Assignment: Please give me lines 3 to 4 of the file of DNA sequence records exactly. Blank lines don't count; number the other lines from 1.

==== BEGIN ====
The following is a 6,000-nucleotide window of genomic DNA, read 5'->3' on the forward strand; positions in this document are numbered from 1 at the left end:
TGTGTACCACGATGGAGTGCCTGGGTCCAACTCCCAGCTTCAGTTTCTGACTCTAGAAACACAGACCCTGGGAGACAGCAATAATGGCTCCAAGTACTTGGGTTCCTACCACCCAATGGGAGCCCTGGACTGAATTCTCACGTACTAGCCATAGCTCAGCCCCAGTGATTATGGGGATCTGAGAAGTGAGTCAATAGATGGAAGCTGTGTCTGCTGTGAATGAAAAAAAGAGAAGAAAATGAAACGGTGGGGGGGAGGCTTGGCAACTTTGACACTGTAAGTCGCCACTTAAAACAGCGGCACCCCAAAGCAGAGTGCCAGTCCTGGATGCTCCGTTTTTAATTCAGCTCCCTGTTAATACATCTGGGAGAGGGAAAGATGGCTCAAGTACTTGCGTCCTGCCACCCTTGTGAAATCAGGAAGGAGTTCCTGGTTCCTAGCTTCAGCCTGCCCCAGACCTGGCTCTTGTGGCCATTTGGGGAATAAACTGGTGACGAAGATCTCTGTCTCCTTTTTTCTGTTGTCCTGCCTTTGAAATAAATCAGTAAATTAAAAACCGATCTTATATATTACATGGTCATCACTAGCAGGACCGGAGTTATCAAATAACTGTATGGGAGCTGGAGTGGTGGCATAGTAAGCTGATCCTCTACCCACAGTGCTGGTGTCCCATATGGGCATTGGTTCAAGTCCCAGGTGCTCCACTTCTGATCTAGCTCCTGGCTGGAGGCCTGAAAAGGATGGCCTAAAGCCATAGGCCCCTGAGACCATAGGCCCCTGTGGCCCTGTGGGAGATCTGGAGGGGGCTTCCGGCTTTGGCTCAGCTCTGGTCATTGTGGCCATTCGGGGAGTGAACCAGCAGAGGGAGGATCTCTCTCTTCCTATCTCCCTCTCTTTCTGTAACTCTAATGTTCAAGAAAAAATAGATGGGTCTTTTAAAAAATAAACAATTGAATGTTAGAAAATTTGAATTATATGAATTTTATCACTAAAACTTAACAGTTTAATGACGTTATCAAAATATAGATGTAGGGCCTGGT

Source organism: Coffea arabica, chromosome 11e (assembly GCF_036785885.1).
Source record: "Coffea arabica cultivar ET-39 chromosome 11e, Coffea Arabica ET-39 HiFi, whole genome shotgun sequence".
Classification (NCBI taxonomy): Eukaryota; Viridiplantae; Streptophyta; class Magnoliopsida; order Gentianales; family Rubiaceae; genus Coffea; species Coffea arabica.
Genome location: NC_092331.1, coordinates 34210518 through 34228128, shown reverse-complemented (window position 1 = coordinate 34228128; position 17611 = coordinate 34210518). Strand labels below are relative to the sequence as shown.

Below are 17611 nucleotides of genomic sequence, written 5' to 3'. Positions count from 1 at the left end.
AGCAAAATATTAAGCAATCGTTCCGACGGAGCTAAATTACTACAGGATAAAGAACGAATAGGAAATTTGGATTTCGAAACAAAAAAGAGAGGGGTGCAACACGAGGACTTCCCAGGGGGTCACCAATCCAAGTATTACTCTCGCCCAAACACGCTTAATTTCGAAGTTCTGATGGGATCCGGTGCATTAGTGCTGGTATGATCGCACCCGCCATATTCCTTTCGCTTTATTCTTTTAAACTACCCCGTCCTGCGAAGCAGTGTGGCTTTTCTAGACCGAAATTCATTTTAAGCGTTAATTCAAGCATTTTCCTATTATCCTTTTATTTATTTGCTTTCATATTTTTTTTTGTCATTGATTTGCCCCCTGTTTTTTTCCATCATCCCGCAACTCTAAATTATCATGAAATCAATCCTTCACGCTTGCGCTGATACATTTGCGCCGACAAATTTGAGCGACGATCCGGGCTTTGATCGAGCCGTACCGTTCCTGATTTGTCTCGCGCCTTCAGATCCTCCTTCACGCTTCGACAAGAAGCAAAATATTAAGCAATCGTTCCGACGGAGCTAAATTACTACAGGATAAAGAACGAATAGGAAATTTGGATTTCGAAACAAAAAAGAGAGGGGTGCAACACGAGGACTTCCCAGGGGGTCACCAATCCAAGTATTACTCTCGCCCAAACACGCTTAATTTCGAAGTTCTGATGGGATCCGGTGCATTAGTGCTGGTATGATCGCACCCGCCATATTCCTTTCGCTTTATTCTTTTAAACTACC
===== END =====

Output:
Source organism: Coffea arabica, chromosome 11e (assembly GCF_036785885.1).
Source record: "Coffea arabica cultivar ET-39 chromosome 11e, Coffea Arabica ET-39 HiFi, whole genome shotgun sequence".